Blog

Blog, history

Women’s History Month

March 1st marks the beginning of Women’s History Month in the USA. This began life in 1978 as a local celebration in Santa Rosa, California. It was originally only Women’s History Week, but was so popular it was copied by towns and cities across the country. In 1987, Congress designated March each year as Women’s History Month.

According to the National Women’s History Museum the theme this year is “Visionary Women: Champions of Peace & Nonviolence.”  All over the USA events will honour “women who have led efforts to end war, violence, and injustice and pioneered the use of nonviolence to change society.”

Image via Pixabay

One group of women from San Mateo, California did a lot to raise the spirits of their sisters during the bleakest days of the Second World War. The Daughters of St George sent Christmas parcels to the Bedminster Emergency Station, Bristol. Packed with rare treats like candy , American comics and magazines these were distributed at New Year 1941 among those who had been bombed out of their homes.

You can find out more about city life during the Second World War in my new book, Struggle and Suffrage in Bristol which is available direct from the publisher, Pen and Sword Books, and from Amazon.

3 Top Tips, Blog

Life Is Like A Snapchat Post…

…one minute it’s there, the next minute it’s gone. Only five minutes ago I had a tiny baby girl, and then a little boy. She is now a card-carrying professional, and he is a head taller than me and still growing! I have no idea where those years went. It’s scary, but here are three ways to make the most of your blink-of-an-eye existence…

1.Make Real Friends

Step away from the screen and network in real time.

Put down your phone and make an effort to talk to people. Our fractured families and constantly busy lives mean there’s a growing epidemic of loneliness. You can stop the rot and make a difference—and making an effort will make a difference to you, too. If you grew up surrounded by a loving family, it’s easy to take the good times for granted. Make sure everyone in your family circle knows exactly how much you love them. If you can’t say it out loud, a meal, a kiss, a smile or a silly little gift will say it for you.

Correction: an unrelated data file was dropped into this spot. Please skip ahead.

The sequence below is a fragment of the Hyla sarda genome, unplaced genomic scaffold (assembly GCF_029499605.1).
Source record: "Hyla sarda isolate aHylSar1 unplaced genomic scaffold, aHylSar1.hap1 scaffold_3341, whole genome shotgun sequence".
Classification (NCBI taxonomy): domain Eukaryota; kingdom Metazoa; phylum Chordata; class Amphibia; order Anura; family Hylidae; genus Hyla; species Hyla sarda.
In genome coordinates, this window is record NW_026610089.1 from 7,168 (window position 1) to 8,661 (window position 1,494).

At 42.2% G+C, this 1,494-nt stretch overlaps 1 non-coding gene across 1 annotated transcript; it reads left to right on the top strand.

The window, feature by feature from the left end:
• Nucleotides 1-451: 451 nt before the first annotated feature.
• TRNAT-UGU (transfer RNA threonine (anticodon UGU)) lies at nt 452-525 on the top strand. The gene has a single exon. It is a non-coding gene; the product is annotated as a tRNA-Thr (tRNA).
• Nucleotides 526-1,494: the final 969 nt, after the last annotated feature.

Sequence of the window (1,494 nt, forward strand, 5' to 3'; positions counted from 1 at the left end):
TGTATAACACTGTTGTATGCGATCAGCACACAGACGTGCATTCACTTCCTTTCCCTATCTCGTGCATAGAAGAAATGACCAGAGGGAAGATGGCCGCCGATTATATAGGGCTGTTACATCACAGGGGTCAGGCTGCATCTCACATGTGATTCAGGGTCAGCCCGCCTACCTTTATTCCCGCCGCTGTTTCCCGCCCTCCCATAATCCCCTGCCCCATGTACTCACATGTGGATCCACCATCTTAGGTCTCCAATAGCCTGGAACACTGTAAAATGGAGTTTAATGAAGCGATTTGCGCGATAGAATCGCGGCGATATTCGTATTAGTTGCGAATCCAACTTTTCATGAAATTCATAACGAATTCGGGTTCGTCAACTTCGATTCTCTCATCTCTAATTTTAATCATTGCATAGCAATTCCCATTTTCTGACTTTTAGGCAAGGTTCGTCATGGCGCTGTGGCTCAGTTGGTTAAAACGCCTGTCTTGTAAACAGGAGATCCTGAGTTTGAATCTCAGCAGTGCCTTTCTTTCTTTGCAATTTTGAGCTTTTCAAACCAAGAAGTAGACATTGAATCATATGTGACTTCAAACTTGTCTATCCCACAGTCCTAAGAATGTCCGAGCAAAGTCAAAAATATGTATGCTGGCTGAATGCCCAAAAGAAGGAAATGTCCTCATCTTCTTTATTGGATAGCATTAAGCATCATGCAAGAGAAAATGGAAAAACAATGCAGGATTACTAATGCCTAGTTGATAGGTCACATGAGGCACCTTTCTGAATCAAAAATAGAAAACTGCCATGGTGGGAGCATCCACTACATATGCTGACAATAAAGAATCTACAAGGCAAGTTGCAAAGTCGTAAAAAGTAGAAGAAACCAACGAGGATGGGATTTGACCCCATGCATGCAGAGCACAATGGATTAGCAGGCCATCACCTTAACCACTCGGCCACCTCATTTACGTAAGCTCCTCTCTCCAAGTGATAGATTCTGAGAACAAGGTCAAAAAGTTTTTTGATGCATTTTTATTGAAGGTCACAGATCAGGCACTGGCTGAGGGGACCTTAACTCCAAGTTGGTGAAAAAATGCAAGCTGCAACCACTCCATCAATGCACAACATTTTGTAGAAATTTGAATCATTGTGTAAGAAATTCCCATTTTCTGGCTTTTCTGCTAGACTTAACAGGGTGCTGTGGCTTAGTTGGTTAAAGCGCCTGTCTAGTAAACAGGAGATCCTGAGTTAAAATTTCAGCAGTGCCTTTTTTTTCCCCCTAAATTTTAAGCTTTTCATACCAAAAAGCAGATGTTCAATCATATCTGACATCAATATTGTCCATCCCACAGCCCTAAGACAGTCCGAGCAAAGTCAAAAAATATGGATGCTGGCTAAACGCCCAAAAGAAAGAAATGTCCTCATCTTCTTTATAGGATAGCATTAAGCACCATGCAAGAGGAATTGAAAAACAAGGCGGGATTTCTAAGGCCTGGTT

2.Plant A Tree

The flowers of apple “Irish Peach”

You don’t need to make it a forest giant like an oak. An apple tree will fit into the average garden, and is the perfect choice. They live a long time—the original Bramley apple tree is over 200 years old—have a beautiful structure in winter, gorgeous flowers in spring and fruit in autumn. If you don’t have a garden, don’t worry. The Woodland Trust is making Britain a better place by caring for existing woodlands and planting new ones. Like all charities, they rely on donations and volunteers. Giving your money or time is another way you can make your mark in a good way, and other people will benefit from your generosity, too.

3.Write A Book

This is my favourite!

Keeping a journal is a great way to hand your thoughts on to the next generation. If you can turn your life story into fiction, as the great Catherine Cookson did, you will really make your mark. History can be captured by every one of us. By preserving our own memories and the ones of those around us, we can make sure the fascinating little details of life—what we ate before takeaways, and how we found things out pre-internet—can be remembered forever. It was discovering the stories of ordinary people that inspired me to write Struggle and Suffrage In Bristol.  I’m really proud to have created this book, and I hope everyone—not just the people of Bristol —enjoy reading it. You can get your own copy here.